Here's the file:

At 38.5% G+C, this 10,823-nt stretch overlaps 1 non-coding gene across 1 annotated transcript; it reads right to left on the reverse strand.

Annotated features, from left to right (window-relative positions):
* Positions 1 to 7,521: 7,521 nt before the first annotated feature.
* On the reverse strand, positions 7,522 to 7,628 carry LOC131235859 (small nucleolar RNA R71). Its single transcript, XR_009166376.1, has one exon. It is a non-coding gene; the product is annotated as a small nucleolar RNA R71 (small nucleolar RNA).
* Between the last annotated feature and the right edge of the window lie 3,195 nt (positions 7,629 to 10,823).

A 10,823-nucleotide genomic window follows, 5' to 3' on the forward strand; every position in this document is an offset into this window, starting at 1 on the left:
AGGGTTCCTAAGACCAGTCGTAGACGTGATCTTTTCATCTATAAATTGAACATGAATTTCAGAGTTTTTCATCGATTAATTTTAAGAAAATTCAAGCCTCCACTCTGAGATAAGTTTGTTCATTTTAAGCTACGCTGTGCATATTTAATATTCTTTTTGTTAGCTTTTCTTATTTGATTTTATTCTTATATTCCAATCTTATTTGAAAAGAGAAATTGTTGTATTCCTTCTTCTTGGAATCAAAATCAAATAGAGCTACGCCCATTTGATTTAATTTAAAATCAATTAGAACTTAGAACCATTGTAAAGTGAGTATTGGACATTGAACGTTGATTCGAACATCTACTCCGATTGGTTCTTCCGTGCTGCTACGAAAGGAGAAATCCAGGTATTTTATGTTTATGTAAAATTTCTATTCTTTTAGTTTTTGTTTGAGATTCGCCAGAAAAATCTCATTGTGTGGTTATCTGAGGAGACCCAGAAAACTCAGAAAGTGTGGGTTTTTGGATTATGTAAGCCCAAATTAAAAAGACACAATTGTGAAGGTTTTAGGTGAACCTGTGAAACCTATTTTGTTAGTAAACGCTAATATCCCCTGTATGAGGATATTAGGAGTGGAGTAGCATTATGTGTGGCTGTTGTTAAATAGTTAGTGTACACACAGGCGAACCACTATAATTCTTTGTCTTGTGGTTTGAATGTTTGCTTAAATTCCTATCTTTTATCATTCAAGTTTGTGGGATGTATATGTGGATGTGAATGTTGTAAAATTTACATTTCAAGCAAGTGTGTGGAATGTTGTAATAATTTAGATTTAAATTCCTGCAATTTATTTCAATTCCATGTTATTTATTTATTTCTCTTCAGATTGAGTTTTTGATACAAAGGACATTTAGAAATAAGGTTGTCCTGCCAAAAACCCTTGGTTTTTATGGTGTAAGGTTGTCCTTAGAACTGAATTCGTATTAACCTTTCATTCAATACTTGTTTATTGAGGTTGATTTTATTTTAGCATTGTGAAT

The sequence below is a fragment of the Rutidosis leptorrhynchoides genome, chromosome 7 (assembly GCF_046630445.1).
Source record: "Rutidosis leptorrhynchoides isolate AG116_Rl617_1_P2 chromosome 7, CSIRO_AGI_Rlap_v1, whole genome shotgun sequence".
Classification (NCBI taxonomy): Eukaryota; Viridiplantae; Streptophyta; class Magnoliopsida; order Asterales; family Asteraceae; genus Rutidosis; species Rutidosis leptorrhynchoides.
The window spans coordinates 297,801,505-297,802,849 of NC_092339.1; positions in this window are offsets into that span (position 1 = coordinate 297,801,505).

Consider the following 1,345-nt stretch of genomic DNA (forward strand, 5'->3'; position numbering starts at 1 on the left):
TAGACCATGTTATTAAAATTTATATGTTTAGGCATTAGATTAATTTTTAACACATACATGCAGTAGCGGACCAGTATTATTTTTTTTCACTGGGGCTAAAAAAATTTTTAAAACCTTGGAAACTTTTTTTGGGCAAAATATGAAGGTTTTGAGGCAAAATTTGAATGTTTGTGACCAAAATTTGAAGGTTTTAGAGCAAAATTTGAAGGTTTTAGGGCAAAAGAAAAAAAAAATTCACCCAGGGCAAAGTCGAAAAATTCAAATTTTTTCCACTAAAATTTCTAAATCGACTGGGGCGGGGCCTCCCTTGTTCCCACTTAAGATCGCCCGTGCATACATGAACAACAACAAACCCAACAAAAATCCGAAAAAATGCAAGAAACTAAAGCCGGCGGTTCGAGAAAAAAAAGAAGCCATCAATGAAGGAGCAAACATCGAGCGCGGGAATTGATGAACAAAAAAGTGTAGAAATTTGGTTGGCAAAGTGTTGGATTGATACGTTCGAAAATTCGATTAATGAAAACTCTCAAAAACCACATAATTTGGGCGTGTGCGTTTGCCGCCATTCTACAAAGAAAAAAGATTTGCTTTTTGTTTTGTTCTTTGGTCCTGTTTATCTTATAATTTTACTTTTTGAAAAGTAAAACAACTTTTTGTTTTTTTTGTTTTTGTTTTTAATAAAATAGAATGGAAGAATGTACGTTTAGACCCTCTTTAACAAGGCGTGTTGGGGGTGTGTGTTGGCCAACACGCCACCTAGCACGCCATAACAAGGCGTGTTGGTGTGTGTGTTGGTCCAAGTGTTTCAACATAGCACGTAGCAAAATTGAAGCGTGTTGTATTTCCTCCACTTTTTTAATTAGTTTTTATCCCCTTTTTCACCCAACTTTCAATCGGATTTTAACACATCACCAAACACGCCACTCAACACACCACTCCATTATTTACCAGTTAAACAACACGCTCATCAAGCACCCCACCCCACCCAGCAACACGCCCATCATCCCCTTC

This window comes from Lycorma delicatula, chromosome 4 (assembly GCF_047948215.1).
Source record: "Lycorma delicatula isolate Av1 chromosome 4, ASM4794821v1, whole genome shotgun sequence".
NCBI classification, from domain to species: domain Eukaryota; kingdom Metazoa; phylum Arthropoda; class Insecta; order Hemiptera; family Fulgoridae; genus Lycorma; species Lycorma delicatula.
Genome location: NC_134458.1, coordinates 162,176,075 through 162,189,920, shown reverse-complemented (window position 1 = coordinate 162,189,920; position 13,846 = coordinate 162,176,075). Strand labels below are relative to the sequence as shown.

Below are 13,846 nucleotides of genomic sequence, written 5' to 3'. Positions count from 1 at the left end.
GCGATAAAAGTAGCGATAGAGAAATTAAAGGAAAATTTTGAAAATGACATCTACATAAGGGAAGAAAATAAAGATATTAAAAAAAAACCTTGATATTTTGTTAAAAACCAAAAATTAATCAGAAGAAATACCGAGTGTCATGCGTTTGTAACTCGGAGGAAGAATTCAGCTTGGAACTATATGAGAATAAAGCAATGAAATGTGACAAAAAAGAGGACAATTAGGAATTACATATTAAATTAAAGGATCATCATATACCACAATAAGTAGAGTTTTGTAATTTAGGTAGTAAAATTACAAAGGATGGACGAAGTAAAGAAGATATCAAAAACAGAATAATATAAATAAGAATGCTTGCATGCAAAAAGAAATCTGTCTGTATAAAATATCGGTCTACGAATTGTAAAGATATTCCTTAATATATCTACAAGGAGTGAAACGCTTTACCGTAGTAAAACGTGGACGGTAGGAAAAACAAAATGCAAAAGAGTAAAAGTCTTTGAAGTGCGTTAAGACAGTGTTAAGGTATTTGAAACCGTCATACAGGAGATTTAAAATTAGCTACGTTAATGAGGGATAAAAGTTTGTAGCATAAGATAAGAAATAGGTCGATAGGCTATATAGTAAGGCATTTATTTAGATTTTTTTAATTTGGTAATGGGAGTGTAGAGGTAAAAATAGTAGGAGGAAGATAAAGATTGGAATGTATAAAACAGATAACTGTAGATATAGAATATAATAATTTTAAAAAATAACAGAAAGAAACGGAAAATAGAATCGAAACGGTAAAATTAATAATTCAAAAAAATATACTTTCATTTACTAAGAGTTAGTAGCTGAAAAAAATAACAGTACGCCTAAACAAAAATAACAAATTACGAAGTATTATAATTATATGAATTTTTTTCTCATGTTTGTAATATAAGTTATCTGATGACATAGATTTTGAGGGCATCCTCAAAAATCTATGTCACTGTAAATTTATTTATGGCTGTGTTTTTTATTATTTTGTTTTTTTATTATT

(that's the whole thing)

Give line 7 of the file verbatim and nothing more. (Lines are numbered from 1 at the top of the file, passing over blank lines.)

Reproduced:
AGGGTTCCTAAGACCAGTCGTAGACGTGATCTTTTCATCTATAAATTGAACATGAATTTCAGAGTTTTTCATCGATTAATTTTAAGAAAATTCAAGCCTCCACTCTGAGATAAGTTTGTTCATTTTAAGCTACGCTGTGCATATTTAATATTCTTTTTGTTAGCTTTTCTTATTTGATTTTATTCTTATATTCCAATCTTATTTGAAAAGAGAAATTGTTGTATTCCTTCTTCTTGGAATCAAAATCAAATAGAGCTACGCCCATTTGATTTAATTTAAAATCAATTAGAACTTAGAACCATTGTAAAGTGAGTATTGGACATTGAACGTTGATTCGAACATCTACTCCGATTGGTTCTTCCGTGCTGCTACGAAAGGAGAAATCCAGGTATTTTATGTTTATGTAAAATTTCTATTCTTTTAGTTTTTGTTTGAGATTCGCCAGAAAAATCTCATTGTGTGGTTATCTGAGGAGACCCAGAAAACTCAGAAAGTGTGGGTTTTTGGATTATGTAAGCCCAAATTAAAAAGACACAATTGTGAAGGTTTTAGGTGAACCTGTGAAACCTATTTTGTTAGTAAACGCTAATATCCCCTGTATGAGGATATTAGGAGTGGAGTAGCATTATGTGTGGCTGTTGTTAAATAGTTAGTGTACACACAGGCGAACCACTATAATTCTTTGTCTTGTGGTTTGAATGTTTGCTTAAATTCCTATCTTTTATCATTCAAGTTTGTGGGATGTATATGTGGATGTGAATGTTGTAAAATTTACATTTCAAGCAAGTGTGTGGAATGTTGTAATAATTTAGATTTAAATTCCTGCAATTTATTTCAATTCCATGTTATTTATTTATTTCTCTTCAGATTGAGTTTTTGATACAAAGGACATTTAGAAATAAGGTTGTCCTGCCAAAAACCCTTGGTTTTTATGGTGTAAGGTTGTCCTTAGAACTGAATTCGTATTAACCTTTCATTCAATACTTGTTTATTGAGGTTGATTTTATTTTAGCATTGTGAAT